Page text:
https://doi.org/10.1371/journal.pntd.0002500.g003

Glyburide is associated with lower IL1β concentrations in lung

Glyburide has previously been reported to inhibit inflammasome assembly and the key function of the NLRP3 inflammasome is the activation and secretion of IL1β [12]. Since IL1β has been implicated in the recruitment of neutrophils into the inflamed lung, we hypothesized that glyburide might limit the influx of cells via a reduction in IL1β release [37], [38]. In line with this hypothesis, we found that in glyburide-treated animals, concentrations of IL1β were 73.3% lower in lung tissue 48 hours after inoculation compared to controls (p<0.001, Figure 3C). In lung tissue, IL1β is present in both its mature and immature forms, and only mature IL1β is secreted into the alveolar space. IL1β in bronchoalveolar lavage fluid (BALF) should, therefore, be a better measure of inflammasome activation than lung tissue. We found that IL1β concentrations in BALF were 81.7% lower in glyburide-treated mice than controls (p<0.001, Figure 3C) at 48 hours.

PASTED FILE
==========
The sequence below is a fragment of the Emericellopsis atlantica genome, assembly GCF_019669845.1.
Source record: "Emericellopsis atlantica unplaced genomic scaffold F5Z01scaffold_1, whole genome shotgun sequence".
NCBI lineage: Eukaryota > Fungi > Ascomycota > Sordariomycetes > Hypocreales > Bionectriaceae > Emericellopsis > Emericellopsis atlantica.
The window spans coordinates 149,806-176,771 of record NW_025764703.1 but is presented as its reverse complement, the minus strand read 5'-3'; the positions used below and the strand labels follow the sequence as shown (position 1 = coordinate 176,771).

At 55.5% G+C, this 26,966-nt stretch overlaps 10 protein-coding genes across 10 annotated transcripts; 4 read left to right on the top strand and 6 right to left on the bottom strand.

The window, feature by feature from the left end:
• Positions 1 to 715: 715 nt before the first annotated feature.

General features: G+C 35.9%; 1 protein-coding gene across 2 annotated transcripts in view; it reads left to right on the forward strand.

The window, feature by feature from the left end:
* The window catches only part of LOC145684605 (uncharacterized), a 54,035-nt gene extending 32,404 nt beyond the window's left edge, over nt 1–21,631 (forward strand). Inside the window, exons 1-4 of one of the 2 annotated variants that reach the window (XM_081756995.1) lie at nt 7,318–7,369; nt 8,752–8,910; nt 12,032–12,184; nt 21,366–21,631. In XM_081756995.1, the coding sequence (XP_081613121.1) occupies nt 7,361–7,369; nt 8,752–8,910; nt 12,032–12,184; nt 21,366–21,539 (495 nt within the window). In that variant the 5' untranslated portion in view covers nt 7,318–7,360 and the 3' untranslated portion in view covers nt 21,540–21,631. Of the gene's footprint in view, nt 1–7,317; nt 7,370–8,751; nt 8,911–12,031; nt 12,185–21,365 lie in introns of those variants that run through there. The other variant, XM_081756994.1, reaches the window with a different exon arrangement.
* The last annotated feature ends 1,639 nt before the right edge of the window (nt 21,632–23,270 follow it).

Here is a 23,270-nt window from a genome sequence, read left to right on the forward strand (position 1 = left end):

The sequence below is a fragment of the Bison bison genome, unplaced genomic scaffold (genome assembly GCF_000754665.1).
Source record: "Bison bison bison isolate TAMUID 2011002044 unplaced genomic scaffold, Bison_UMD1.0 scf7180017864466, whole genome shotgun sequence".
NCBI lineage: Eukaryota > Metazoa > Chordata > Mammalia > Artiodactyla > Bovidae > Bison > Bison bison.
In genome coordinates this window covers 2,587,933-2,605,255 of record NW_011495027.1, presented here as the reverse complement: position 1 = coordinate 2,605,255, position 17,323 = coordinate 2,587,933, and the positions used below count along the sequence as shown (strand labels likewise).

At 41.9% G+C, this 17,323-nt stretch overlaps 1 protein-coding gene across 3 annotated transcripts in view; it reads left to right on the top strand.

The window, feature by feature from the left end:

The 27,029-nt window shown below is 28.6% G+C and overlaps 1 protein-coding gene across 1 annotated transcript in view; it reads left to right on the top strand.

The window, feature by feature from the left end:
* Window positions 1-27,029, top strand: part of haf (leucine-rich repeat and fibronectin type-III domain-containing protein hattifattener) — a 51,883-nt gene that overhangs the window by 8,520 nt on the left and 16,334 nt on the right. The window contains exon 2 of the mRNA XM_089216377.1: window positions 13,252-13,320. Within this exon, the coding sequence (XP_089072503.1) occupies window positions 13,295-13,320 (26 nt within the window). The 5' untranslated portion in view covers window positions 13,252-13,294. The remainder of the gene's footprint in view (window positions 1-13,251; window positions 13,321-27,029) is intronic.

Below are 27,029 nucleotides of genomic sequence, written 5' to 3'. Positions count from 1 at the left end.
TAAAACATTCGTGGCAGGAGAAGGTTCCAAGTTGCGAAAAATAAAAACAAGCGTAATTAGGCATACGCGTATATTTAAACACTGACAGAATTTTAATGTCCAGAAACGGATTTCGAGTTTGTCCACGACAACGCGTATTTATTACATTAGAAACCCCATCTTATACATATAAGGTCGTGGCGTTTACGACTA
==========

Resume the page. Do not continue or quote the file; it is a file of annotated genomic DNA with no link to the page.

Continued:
Another role of the NLRP3 inflammasome is the activation and secretion of IL18, which stimulates natural killer and CD8+ cells to secrete gamma interferon (IFNγ). Inflammasome inhibition would be expected to inhibit the secretion of mature IL18, and in turn reduce IFNγ secretion [39]. Immature IL18 is constitutively expressed at high concentrations in unstimulated cells [40]. We therefore did not measure IL18 in lung tissue. Instead, IL18 was measured in BALF, which should represent the mature secreted form of the cytokine only. At the 48-hour time point, we found no difference in IL18 concentrations (geometric mean 251 pg/ml in the glyburide-treated animals versus 401 pg/ml in control animals, p = 0.17, results not shown). We also found no differences in IFNγ concentrations in lung or in blood (Figure 4).

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Figure 4. Glyburide does not influence production of IFNγ.